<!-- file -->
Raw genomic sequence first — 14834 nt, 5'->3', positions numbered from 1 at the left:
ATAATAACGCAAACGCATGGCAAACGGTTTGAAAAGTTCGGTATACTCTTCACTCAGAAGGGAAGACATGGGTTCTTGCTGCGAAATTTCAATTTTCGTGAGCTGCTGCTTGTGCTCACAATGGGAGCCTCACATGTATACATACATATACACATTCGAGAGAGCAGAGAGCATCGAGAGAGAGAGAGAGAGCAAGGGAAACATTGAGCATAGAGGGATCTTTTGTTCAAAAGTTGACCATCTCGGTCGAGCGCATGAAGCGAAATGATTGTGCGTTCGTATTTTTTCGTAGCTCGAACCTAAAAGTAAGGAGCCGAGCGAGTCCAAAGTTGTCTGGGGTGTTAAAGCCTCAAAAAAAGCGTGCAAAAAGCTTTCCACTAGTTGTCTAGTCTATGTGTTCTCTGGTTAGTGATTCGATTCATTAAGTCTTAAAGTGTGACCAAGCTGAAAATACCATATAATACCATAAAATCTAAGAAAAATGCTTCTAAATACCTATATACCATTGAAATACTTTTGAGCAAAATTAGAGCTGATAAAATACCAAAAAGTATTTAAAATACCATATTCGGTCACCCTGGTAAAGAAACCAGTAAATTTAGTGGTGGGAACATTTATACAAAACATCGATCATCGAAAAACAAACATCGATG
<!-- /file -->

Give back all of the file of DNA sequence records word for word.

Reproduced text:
Raw genomic sequence first — 14834 nt, 5'->3', positions numbered from 1 at the left:
ATAATAACGCAAACGCATGGCAAACGGTTTGAAAAGTTCGGTATACTCTTCACTCAGAAGGGAAGACATGGGTTCTTGCTGCGAAATTTCAATTTTCGTGAGCTGCTGCTTGTGCTCACAATGGGAGCCTCACATGTATACATACATATACACATTCGAGAGAGCAGAGAGCATCGAGAGAGAGAGAGAGAGCAAGGGAAACATTGAGCATAGAGGGATCTTTTGTTCAAAAGTTGACCATCTCGGTCGAGCGCATGAAGCGAAATGATTGTGCGTTCGTATTTTTTCGTAGCTCGAACCTAAAAGTAAGGAGCCGAGCGAGTCCAAAGTTGTCTGGGGTGTTAAAGCCTCAAAAAAAGCGTGCAAAAAGCTTTCCACTAGTTGTCTAGTCTATGTGTTCTCTGGTTAGTGATTCGATTCATTAAGTCTTAAAGTGTGACCAAGCTGAAAATACCATATAATACCATAAAATCTAAGAAAAATGCTTCTAAATACCTATATACCATTGAAATACTTTTGAGCAAAATTAGAGCTGATAAAATACCAAAAAGTATTTAAAATACCATATTCGGTCACCCTGGTAAAGAAACCAGTAAATTTAGTGGTGGGAACATTTATACAAAACATCGATCATCGAAAAACAAACATCGATG